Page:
The hit Broadway show, “42nd Street,” opens on Venice Theatre’s MainStage will run through March 24.
This 1980 stage adaptation of the classic 1933 film features high-energy show stoppers like “Shuffle Off to Buffalo,” “We’re in the Money,” “Lullaby of Broadway” and of course “42nd Street.” At the 1981 Tony Awards “42nd Street” won Best Musical and Best Choreography.
Set in the time of the Great Depression, “42nd Street” tells the story of Peggy Sawyer (Ashley Figlow), a talented young performer with stars in her eyes who gets her big break on Broadway. Sawyer arrives in New York City from her hometown of Allentown, Pennsylvania, armed with her tap shoes and big dreams. Her talent catches the eye of legendary Broadway director Julian Marsh (Tim Wisgerhof), who gives her a spot in the chorus of Pretty Lady, his newest show. The show stars Dorothy Brock (Dawn Carpenter), the somewhat-past-her-prime Broadway diva who takes an instant dislike to the new girl in the cast. When Brock is injured during the show’s previews, Pretty Lady looks like it will have to close, unless a new girl talented enough to lead the show can be found — someone like Sawyer.
Sawyer’s rise from showgirl to star is the stuff of show business dreams. “42nd Street” is full of crowd-pleasing tap dances, show-stopping production numbers and familiar 1930’s standards from prolific songwriters Harry Warren and Al Dubin. Warren was the first major American songwriter to write primarily for film. He wrote more than 800 songs during his career.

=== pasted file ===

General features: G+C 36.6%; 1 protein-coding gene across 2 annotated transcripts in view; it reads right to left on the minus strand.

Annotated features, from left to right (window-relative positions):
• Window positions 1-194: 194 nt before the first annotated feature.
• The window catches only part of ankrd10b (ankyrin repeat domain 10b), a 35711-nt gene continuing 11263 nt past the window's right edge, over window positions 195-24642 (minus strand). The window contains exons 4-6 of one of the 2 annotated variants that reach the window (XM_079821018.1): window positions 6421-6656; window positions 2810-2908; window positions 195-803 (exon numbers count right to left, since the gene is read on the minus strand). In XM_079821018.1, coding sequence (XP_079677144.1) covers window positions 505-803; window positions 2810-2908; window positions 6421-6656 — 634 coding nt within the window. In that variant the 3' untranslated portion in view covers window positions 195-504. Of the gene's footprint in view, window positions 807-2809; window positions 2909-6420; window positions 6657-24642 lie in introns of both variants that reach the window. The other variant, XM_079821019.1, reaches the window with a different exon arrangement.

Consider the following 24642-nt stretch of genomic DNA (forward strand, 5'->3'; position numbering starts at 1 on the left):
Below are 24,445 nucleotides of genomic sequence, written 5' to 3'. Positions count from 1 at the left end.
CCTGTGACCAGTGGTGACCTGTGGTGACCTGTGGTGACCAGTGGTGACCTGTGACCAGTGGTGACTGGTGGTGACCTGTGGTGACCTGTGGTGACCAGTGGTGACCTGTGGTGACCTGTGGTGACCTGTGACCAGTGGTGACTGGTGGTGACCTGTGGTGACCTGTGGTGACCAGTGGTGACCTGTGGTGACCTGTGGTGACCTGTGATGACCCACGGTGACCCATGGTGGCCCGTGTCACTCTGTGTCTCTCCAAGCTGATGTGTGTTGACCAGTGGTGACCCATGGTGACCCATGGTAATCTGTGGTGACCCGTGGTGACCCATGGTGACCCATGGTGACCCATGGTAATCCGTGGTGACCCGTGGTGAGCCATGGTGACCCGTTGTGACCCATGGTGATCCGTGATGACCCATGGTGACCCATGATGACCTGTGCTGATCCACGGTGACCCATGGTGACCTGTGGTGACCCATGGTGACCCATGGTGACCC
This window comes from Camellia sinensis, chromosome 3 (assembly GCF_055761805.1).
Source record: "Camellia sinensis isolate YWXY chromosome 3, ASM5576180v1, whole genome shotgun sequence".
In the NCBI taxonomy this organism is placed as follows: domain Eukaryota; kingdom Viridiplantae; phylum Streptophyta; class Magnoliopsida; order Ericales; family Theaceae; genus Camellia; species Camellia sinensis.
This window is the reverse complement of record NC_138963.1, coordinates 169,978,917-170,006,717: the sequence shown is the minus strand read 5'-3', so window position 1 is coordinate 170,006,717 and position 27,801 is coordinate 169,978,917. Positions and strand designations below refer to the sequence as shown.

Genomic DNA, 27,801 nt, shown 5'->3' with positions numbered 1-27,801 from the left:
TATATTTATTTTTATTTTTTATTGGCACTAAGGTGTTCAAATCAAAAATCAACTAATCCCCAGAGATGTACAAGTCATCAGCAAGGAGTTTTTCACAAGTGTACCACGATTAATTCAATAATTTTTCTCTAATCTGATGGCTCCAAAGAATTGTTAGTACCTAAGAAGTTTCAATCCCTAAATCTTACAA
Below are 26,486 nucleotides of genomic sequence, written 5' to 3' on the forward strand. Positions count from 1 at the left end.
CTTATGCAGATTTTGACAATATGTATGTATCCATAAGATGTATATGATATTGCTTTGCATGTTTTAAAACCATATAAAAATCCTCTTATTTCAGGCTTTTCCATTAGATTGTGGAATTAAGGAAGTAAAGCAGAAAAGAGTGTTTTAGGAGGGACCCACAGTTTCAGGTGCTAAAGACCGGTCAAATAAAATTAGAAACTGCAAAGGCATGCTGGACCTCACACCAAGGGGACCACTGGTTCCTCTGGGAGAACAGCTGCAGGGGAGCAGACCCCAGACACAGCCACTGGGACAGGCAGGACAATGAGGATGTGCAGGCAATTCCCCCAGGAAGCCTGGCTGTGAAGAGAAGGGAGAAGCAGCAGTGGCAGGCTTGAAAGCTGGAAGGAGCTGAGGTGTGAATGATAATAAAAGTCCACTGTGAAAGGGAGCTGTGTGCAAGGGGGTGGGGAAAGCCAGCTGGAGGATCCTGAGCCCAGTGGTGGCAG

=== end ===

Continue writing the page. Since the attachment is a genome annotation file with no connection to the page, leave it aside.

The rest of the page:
Venice Theatre brings the songs and dances to life with a strong production team lead by Director Steven Flaa. Denise Hoff provides music direction and Geena Ravella the challenging choreography. The 1930’s costumes are designed by Amanda McGee. Venice Theatre’s resident scenic designer Tim Wisgerhof is on double duty as the leading man and scenic designer.
Flaa said, “I’ve always loved classic films and ‘42nd Street’ is one of the best. Our version of the musical will embody the feeling of the original film. There are big flashy numbers, but the story itself is gritty. These dancers are trying to survive the depression in New York City. They’re somewhat desperate and hungry and will do anything to get Julian Marsh’s show on its feet.”
Performances of this tap-infused musical are Tuesdays through Saturdays at 7:30 p.m. and Sundays at 2 p.m. Tickets are $36 to $38 for adults, $17 for college students, and $15 for children and teens through 12th grade. They are available online at www.venicestage.com or by calling the box office at 941-488-1115.
Venice Theatre is located at 140 W. Tampa Ave. on the island in Venice. Box office hours are from 10 a.m. to 5 p.m. Monday through Friday and one hour before show time.